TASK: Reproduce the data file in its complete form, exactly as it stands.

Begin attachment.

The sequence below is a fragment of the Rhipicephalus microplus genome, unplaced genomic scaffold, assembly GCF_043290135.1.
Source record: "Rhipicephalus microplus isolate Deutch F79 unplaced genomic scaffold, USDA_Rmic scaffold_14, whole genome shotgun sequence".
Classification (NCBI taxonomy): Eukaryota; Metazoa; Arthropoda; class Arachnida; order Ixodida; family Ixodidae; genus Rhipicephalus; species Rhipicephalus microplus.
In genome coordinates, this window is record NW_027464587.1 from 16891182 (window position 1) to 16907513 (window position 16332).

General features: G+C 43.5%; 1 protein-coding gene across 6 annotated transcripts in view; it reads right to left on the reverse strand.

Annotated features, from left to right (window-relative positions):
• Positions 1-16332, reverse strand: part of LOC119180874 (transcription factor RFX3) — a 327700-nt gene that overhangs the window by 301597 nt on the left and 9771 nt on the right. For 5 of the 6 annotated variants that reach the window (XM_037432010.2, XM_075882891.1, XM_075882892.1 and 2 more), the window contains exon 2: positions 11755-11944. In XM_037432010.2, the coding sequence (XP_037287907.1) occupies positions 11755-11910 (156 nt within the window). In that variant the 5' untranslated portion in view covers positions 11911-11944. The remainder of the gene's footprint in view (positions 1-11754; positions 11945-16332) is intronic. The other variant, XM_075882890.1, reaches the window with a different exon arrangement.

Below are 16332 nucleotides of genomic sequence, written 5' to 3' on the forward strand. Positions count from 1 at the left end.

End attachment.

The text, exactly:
The sequence below is a fragment of the Rhipicephalus microplus genome, unplaced genomic scaffold, assembly GCF_043290135.1.
Source record: "Rhipicephalus microplus isolate Deutch F79 unplaced genomic scaffold, USDA_Rmic scaffold_14, whole genome shotgun sequence".
Classification (NCBI taxonomy): Eukaryota; Metazoa; Arthropoda; class Arachnida; order Ixodida; family Ixodidae; genus Rhipicephalus; species Rhipicephalus microplus.
In genome coordinates, this window is record NW_027464587.1 from 16891182 (window position 1) to 16907513 (window position 16332).

General features: G+C 43.5%; 1 protein-coding gene across 6 annotated transcripts in view; it reads right to left on the reverse strand.

Annotated features, from left to right (window-relative positions):
• Positions 1-16332, reverse strand: part of LOC119180874 (transcription factor RFX3) — a 327700-nt gene that overhangs the window by 301597 nt on the left and 9771 nt on the right. For 5 of the 6 annotated variants that reach the window (XM_037432010.2, XM_075882891.1, XM_075882892.1 and 2 more), the window contains exon 2: positions 11755-11944. In XM_037432010.2, the coding sequence (XP_037287907.1) occupies positions 11755-11910 (156 nt within the window). In that variant the 5' untranslated portion in view covers positions 11911-11944. The remainder of the gene's footprint in view (positions 1-11754; positions 11945-16332) is intronic. The other variant, XM_075882890.1, reaches the window with a different exon arrangement.

Below are 16332 nucleotides of genomic sequence, written 5' to 3' on the forward strand. Positions count from 1 at the left end.